We find the instant cause primarily is distinguished from Brown in that the defendant here has not requested a hearing pursuant to section 115 -- 4.1(e). When such a hearing is requested, "[a] hearing on the defendant's request 'must' be held. 'Must' is generally regarded as mandatory language. [Citation.]" (People v. Brown (1984), 121 Ill. App. 3d 776, 779.) The ratio decidendi in Brown was whether the trial court erred in its belief that the defendant's notice of appeal deprived it of jurisdiction to grant him a hearing pursuant to section 115 -- 4.1(e). We found it was error to not grant such a hearing when requested, reasoning that the judgment rendered in absentia was not final and appealable until the requested hearing had been held. Thus, we found the trial court was not deprived of its jurisdiction in that cause, and remanded it for a hearing.

It is apparent the thrust of the State's argument to dismiss here, premised on Brown, is that a court's judgment in absentia is not final and cannot be appealed until a section 115-4.1(e) hearing has been held and a judgment entered. That argument necessarily presupposes that such a hearing is a prerequisite to a direct appeal, an issue which was not addressed in Brown. Such a contention has, in fact, been soundly rejected in People v. Stark (1984), 121 Ill. App. 3d 787. The Stark court found no authority which indicated that the mere right to request a new sentencing hearing by a defendant sentenced in absentia affected the finality of the judgment of conviction or imposition of sentence. The court stated its view that section 115-4.1 was not meant to preempt Supreme Court Rule 606(b) (103 Ill. 2d R. 606(b)) which governs the perfection of an appeal on the merits from a final judgment entered on a criminal conviction and sentence. Further, it viewed that section 115-4.1 was analogous to section 2-1401 of the Civil Practice Law (Ill. Rev. Stat. 1981, ch. 110, par. 2-1401) in that it affords a criminal defendant an alternate, albeit a specifically limited, means of obtaining a new trial or sentencing hearing. (People v. Stark (1984), 121 Ill. App. 3d 787, 791; accord People v. Delgado (1984), 126 Ill. App. 3d 239, 241-43; People v. Sayles (1985), 130 Ill. App. 3d 882, 888 (a proceeding under section 115-4.1 after an appeal has been prosecuted in absentia is another species of post-conviction relief).) Further, as noted in Stark, there is nothing in section 115-4.1 which suggests that a defendant automatically will file such a motion, particularly in instances where no reasonable excuse exists for his not appearing in court. People v. Stark (1984), 121 Ill. App. 3d 787, 792.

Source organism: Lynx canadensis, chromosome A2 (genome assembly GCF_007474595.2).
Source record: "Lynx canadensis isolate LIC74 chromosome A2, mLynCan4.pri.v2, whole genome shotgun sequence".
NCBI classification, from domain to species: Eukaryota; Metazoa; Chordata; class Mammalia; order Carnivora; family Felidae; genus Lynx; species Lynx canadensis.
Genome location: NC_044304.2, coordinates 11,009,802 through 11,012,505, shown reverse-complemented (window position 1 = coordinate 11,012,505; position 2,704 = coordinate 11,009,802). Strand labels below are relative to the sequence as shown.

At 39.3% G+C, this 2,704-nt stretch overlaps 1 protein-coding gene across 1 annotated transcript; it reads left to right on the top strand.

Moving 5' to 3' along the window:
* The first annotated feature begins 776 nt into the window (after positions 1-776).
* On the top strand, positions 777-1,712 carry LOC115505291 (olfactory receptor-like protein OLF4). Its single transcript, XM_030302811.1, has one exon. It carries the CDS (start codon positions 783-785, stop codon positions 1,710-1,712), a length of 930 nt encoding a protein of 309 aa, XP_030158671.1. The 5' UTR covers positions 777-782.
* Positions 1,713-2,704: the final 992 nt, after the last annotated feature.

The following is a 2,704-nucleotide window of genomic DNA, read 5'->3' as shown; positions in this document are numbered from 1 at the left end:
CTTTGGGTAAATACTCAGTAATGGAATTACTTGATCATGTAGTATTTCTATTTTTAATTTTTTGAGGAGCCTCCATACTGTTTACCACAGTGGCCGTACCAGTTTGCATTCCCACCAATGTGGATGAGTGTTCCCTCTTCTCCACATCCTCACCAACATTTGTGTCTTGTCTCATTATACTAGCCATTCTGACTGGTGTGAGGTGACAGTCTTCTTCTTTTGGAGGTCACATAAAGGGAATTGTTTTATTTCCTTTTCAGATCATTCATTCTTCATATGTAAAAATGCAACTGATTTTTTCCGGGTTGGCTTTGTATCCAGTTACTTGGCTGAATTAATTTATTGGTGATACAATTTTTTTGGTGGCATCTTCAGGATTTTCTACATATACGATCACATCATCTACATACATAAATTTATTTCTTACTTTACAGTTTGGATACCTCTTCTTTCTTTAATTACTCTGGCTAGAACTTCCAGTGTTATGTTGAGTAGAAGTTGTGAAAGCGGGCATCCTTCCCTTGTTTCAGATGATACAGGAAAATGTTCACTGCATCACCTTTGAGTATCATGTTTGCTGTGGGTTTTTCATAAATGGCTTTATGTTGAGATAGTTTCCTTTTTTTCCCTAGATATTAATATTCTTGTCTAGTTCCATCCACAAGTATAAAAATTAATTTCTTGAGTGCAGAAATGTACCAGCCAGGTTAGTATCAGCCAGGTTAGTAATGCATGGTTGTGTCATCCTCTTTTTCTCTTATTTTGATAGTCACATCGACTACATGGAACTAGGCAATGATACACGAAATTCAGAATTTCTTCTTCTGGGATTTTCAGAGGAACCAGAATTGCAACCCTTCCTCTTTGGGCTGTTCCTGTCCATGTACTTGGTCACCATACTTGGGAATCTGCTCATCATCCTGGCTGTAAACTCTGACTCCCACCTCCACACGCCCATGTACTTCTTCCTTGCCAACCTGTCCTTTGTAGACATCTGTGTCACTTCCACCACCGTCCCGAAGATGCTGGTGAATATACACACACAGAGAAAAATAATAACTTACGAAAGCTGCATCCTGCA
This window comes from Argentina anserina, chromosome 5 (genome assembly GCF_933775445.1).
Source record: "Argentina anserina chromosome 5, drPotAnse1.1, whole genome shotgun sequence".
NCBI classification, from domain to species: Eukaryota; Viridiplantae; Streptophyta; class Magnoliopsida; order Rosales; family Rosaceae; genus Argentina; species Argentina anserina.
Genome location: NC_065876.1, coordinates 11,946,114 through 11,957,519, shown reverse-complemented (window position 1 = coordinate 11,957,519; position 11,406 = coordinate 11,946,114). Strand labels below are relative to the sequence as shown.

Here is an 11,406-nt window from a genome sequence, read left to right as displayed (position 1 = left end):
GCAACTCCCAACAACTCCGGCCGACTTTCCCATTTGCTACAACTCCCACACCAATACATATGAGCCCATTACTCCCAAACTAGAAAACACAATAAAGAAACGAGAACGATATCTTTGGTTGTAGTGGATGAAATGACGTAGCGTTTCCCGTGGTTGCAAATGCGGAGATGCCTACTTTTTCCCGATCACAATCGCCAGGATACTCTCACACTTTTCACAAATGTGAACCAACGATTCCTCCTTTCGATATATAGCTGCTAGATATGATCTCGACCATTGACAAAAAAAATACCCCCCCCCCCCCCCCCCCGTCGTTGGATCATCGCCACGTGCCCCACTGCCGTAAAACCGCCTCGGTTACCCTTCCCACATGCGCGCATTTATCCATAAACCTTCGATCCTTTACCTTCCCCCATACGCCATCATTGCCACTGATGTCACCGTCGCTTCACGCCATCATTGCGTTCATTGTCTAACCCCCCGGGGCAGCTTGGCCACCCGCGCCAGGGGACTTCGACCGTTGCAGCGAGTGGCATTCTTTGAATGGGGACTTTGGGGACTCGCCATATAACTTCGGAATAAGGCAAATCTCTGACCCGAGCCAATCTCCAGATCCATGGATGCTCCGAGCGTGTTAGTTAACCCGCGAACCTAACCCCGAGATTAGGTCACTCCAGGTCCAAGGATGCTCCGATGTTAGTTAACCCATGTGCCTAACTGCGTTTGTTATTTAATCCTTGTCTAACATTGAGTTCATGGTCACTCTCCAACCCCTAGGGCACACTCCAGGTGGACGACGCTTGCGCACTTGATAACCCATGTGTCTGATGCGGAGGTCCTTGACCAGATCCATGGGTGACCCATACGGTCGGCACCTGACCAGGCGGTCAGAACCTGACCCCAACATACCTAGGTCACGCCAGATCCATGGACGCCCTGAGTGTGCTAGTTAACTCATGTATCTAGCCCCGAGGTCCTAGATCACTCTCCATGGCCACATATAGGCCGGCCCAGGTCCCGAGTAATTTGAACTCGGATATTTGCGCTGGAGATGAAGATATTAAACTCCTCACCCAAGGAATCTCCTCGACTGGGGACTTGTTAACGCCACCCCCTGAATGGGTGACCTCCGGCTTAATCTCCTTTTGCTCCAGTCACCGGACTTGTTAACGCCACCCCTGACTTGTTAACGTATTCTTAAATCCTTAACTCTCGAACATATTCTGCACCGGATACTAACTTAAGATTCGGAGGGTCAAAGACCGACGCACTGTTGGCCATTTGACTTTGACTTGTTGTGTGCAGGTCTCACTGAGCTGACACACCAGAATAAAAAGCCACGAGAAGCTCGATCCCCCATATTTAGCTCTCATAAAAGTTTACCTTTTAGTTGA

In view of the fact the defendant here has not filed a motion for a hearing pursuant to section 115 -- 4.1(e), and that he has filed a timely direct appeal, the State's motion to dismiss is denied. In regard to this latter point, we note we granted defendant leave to file an affidavit wherein he expressed his interest in and desire to prosecute this appeal.

Turning to the merits of the direct appeal, the defendant contends that the court erred in completing trial and sentencing him in absentia because the record fails to affirmatively show that he was advised that the trial and sentencing could be held in his absence. He refers here to the admonishment provided for in section 113 -- 4(e) of the Code:

"If a defendant pleads not guilty, the court shall advise him at that time or at any later court date on which he is present that if he escapes from custody or is released on bond and fails to appear in court when required by the court that his failure to appear would constitute a waiver of his right to confront the witnesses against him and trial could proceed in his absence." Ill. Rev. Stat. 1985, ch. 38, par. 113-4(e).

Although neither party has raised the issue, we note defendant's contention that he was not admonished was not raised in any manner during trial or by way of post-trial motion. Defense counsel's oral general motion for a new trial was denied. Although the waiver rule generally would be applicable, we note that a trial court's failure to admonish a defendant as provided in section 113 -- 4(e) of the Code has been found in at least one instance to be plain error (People v. Watson (1982), 109 Ill. App. 3d 880), and we choose to proceed to consider the merits of the issue. 87 Ill. 2d R. 615(a).